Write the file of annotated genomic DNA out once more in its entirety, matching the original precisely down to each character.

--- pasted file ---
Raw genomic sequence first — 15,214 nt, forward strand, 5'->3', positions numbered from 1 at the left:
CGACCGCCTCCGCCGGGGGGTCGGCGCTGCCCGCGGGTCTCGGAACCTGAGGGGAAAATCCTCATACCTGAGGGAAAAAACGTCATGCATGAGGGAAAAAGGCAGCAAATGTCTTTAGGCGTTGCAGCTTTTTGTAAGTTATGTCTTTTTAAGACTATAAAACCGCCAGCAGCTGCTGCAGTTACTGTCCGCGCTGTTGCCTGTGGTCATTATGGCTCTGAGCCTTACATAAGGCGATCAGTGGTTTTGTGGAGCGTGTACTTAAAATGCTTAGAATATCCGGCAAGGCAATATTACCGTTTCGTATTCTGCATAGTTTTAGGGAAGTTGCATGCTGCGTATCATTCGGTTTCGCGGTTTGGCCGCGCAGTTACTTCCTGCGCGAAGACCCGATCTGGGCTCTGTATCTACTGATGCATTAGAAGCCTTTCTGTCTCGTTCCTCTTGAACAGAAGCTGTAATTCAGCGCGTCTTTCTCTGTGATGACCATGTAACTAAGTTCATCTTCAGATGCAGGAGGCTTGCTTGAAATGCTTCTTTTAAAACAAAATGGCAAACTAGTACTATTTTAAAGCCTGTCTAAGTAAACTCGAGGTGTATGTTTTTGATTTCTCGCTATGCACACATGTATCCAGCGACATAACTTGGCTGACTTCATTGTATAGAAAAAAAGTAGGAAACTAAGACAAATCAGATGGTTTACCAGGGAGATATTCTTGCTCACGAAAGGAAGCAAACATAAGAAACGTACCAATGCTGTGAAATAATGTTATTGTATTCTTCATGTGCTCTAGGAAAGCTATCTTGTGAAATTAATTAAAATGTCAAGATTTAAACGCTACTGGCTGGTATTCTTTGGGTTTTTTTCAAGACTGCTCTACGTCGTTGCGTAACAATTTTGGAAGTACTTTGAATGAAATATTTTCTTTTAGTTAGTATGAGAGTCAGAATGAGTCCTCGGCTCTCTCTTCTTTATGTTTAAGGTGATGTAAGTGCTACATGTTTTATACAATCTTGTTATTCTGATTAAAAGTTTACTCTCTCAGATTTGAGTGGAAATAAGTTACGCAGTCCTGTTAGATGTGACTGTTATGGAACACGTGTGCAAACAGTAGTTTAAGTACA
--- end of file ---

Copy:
Raw genomic sequence first — 15,214 nt, forward strand, 5'->3', positions numbered from 1 at the left:
CGACCGCCTCCGCCGGGGGGTCGGCGCTGCCCGCGGGTCTCGGAACCTGAGGGGAAAATCCTCATACCTGAGGGAAAAAACGTCATGCATGAGGGAAAAAGGCAGCAAATGTCTTTAGGCGTTGCAGCTTTTTGTAAGTTATGTCTTTTTAAGACTATAAAACCGCCAGCAGCTGCTGCAGTTACTGTCCGCGCTGTTGCCTGTGGTCATTATGGCTCTGAGCCTTACATAAGGCGATCAGTGGTTTTGTGGAGCGTGTACTTAAAATGCTTAGAATATCCGGCAAGGCAATATTACCGTTTCGTATTCTGCATAGTTTTAGGGAAGTTGCATGCTGCGTATCATTCGGTTTCGCGGTTTGGCCGCGCAGTTACTTCCTGCGCGAAGACCCGATCTGGGCTCTGTATCTACTGATGCATTAGAAGCCTTTCTGTCTCGTTCCTCTTGAACAGAAGCTGTAATTCAGCGCGTCTTTCTCTGTGATGACCATGTAACTAAGTTCATCTTCAGATGCAGGAGGCTTGCTTGAAATGCTTCTTTTAAAACAAAATGGCAAACTAGTACTATTTTAAAGCCTGTCTAAGTAAACTCGAGGTGTATGTTTTTGATTTCTCGCTATGCACACATGTATCCAGCGACATAACTTGGCTGACTTCATTGTATAGAAAAAAAGTAGGAAACTAAGACAAATCAGATGGTTTACCAGGGAGATATTCTTGCTCACGAAAGGAAGCAAACATAAGAAACGTACCAATGCTGTGAAATAATGTTATTGTATTCTTCATGTGCTCTAGGAAAGCTATCTTGTGAAATTAATTAAAATGTCAAGATTTAAACGCTACTGGCTGGTATTCTTTGGGTTTTTTTCAAGACTGCTCTACGTCGTTGCGTAACAATTTTGGAAGTACTTTGAATGAAATATTTTCTTTTAGTTAGTATGAGAGTCAGAATGAGTCCTCGGCTCTCTCTTCTTTATGTTTAAGGTGATGTAAGTGCTACATGTTTTATACAATCTTGTTATTCTGATTAAAAGTTTACTCTCTCAGATTTGAGTGGAAATAAGTTACGCAGTCCTGTTAGATGTGACTGTTATGGAACACGTGTGCAAACAGTAGTTTAAGTACA